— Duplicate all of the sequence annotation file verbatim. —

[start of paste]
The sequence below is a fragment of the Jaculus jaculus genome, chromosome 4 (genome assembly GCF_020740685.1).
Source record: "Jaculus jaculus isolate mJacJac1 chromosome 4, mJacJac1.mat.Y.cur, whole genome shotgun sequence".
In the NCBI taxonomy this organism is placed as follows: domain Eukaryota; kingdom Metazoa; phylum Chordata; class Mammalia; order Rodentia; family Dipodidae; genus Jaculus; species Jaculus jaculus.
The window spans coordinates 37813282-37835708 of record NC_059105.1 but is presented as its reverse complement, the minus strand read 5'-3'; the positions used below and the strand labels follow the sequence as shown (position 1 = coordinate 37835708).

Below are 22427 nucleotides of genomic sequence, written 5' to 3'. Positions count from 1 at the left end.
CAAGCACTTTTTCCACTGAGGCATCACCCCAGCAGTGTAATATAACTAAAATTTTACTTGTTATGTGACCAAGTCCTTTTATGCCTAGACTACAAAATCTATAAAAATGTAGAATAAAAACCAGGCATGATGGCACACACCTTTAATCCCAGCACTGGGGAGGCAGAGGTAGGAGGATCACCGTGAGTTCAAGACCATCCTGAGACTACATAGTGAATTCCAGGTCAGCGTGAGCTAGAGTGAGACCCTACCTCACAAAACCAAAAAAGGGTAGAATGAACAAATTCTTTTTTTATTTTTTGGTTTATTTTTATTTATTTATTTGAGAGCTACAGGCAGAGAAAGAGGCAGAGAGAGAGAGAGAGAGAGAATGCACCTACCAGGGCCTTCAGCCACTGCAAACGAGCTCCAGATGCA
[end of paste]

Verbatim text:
The sequence below is a fragment of the Jaculus jaculus genome, chromosome 4 (genome assembly GCF_020740685.1).
Source record: "Jaculus jaculus isolate mJacJac1 chromosome 4, mJacJac1.mat.Y.cur, whole genome shotgun sequence".
In the NCBI taxonomy this organism is placed as follows: domain Eukaryota; kingdom Metazoa; phylum Chordata; class Mammalia; order Rodentia; family Dipodidae; genus Jaculus; species Jaculus jaculus.
The window spans coordinates 37813282-37835708 of record NC_059105.1 but is presented as its reverse complement, the minus strand read 5'-3'; the positions used below and the strand labels follow the sequence as shown (position 1 = coordinate 37835708).

Below are 22427 nucleotides of genomic sequence, written 5' to 3'. Positions count from 1 at the left end.
CAAGCACTTTTTCCACTGAGGCATCACCCCAGCAGTGTAATATAACTAAAATTTTACTTGTTATGTGACCAAGTCCTTTTATGCCTAGACTACAAAATCTATAAAAATGTAGAATAAAAACCAGGCATGATGGCACACACCTTTAATCCCAGCACTGGGGAGGCAGAGGTAGGAGGATCACCGTGAGTTCAAGACCATCCTGAGACTACATAGTGAATTCCAGGTCAGCGTGAGCTAGAGTGAGACCCTACCTCACAAAACCAAAAAAGGGTAGAATGAACAAATTCTTTTTTTATTTTTTGGTTTATTTTTATTTATTTATTTGAGAGCTACAGGCAGAGAAAGAGGCAGAGAGAGAGAGAGAGAGAGAATGCACCTACCAGGGCCTTCAGCCACTGCAAACGAGCTCCAGATGCA